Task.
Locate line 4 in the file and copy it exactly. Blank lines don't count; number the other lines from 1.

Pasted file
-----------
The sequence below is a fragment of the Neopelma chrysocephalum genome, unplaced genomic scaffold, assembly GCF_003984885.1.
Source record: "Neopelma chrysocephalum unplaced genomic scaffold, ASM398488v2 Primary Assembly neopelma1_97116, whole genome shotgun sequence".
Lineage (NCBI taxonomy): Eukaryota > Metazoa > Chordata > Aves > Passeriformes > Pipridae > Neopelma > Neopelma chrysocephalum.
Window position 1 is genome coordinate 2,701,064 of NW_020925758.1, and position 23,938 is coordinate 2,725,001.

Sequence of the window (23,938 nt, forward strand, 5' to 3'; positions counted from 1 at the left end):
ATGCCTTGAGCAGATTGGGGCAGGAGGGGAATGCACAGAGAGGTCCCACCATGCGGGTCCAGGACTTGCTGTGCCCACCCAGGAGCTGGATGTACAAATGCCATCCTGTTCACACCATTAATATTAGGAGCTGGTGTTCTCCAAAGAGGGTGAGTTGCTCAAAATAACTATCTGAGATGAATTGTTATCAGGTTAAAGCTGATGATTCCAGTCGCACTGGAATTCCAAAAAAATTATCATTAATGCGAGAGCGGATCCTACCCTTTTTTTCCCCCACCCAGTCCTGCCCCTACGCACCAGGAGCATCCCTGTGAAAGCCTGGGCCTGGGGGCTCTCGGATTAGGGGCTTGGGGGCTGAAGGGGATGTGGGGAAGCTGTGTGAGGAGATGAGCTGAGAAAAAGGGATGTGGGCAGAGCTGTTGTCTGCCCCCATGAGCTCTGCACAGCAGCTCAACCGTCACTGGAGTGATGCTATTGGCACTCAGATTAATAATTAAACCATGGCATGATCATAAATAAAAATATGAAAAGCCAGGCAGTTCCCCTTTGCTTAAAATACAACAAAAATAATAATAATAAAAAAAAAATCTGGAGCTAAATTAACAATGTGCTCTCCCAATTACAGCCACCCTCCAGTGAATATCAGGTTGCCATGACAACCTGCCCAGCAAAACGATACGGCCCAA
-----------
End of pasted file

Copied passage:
Window position 1 is genome coordinate 2,701,064 of NW_020925758.1, and position 23,938 is coordinate 2,725,001.